77. I hope not. His salary is so high it’s hard to see any way of bringing him here if you look at the trade machine. I’m not holding my breath.

    If they wait until the offseason, they’ll have the cap space to just absorb his contract without sending back equal salary. So if OKC just wants to get rid of him, then the Knicks could do it. If the Thunder wants assets in return, then, well…gross.

  78. So if OKC just wants to get rid of him, then the Knicks could do it. If the Thunder wants assets in return, then, well…gross.

    I agree but taking it from OKC’s perspective it’s hard to see why they’d want to do it if they weren’t getting some assets back. I think they’d be pretty content to run back this season next year; they don’t have a lot of pressure to bottom out because they have such an excess of draft capital and have SGA already on the team. It’s hard to come up with any scenario where they’d be in a rush to clear the salary – OKC isn’t exactly a free agent destination, and most FAs wouldn’t really fit their timeline right now. Maybe they would dump CP3 into our space and then use their space to take bad contracts and treat that as the return. That’s probably the Hinkie-style long-term maximization move, but in a small market, with the risk of pissing off SGA, and again without the same pressure to go full tank it seems sort of unlikely to me.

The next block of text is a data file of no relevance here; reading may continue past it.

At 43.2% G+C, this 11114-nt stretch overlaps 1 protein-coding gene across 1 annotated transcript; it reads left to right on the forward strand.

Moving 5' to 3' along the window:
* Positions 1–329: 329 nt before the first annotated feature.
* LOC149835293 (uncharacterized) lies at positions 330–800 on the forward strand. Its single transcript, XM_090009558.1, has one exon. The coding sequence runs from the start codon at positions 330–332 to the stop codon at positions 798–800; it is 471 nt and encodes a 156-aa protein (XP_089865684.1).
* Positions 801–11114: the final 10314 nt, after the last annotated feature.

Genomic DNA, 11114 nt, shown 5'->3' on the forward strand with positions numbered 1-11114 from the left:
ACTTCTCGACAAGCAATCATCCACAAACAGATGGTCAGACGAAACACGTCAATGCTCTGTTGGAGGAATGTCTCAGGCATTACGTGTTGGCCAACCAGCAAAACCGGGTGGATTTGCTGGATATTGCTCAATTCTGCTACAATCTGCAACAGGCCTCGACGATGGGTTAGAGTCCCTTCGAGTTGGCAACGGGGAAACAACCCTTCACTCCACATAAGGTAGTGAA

79. Bobby Karalla
    @bobbykaralla
    Kristaps Porzingis is on some kind of tear. In his last 12 games he’s averaging 27.8 points, 11.0 rebounds, 2.3 blocks, and 2.3 assists on 50.0/39.1/83.5 splits, attempting more than nine 3s per game, and Dallas scores 121.2 pts/100 and allows just 108.1 when he’s on the floor.




    This is an excellent stat below because you can see how often he’s used to set picks in the Dallas offense and that he looks competent doing it, but I hadn’t seen stats like these.

    Bobby Karalla
    @bobbykaralla
    Top-75 guys in picks set, ranked by team points per possession following a pick they set.

    1. Porzingis (1.202)
    2. Powell (1.187)
    3. Giannis (1.181)
    4. Harrell (1.176)

    8. Kleber (1.160)

    (h/t Second Spectrum)